BBC News has defended the free use of amateur photographs on its website insisting that most contributors have no interest in making money from the pictures.

Many people complained to BBC News following its use of images captured by the public on camera phones and digital cameras after the attacks on London last month.

BBC News website editor Pete Clifton admits he has taken ?some flak? for not paying for what is now been coined ?citizen journalism?.

Among those incensed by the policy was Andro Linklater of Kent who wrote to BBC News online saying: ?What is utterly objectionable is that by following the BBC?s policy of acquiring potentially valuable images royalty-free, for perpetual use, you are cheating the very people you purport to serve.?

Another, Anthony Singer from Brussels asked: ?Given that the material has proved to be such a mainstay of coverage of recent major events, why aren?t these people being paid for them??

Clifton acknowledges that such images have ?market value? but says the BBC will not be ?splashing out?. He adds: ?People can send us images if they want to and our experience recently has been that the vast majority of readers simply wanted to share their images and had no interest in making money.?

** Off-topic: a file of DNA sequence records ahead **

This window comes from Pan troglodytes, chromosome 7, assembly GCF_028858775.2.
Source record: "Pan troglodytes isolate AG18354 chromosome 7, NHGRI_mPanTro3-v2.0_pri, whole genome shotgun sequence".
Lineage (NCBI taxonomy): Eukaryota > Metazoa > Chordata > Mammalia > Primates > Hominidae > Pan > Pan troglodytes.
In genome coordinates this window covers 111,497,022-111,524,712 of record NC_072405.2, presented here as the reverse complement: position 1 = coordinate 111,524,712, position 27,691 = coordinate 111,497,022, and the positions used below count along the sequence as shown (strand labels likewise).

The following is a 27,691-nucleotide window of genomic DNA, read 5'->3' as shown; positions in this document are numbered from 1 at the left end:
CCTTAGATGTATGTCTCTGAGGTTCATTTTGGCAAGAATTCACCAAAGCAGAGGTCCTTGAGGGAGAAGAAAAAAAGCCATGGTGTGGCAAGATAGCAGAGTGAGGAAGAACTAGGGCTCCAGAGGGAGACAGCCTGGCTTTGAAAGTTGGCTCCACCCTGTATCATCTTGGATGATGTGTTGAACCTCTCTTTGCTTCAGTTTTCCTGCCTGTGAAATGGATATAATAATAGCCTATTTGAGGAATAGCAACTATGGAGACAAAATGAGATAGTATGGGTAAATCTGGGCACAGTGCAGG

Clifton points out that the photographer retains copyright in the pictures and ?money is not the driver? for contributors. He adds: ?I don?t intend to set up a fund from licence fee payers? money to turn this into a commercial exercise. That?s my position; we will see how the market develops.?

The BBC is among several news organisations accused of encouraging the public to put themselves in danger to get news pictures in the wake of the terror attacks in London.

In a letter to journalists? trade publication, Press Gazette, The Chartered Institute of Journalists criticises the BBC, ITV and CNN. The letter, published in Press Gazette?s 5 August edition, said: ?The use in newspapers and on television of pictures by amateur photographers who have coincidentally been at the scene of a major news story in the past, has always been acceptable. However, attempts by television channels to actively encourage their viewers to go out and get news pictures and then transmit the results direct to them, are totally unacceptable and border on the irresponsible.?

The BBC said it strongly refutes any suggestion that viewers are encouraged to go out and get news pictures, adding that the public, for some time, have been volunteering material.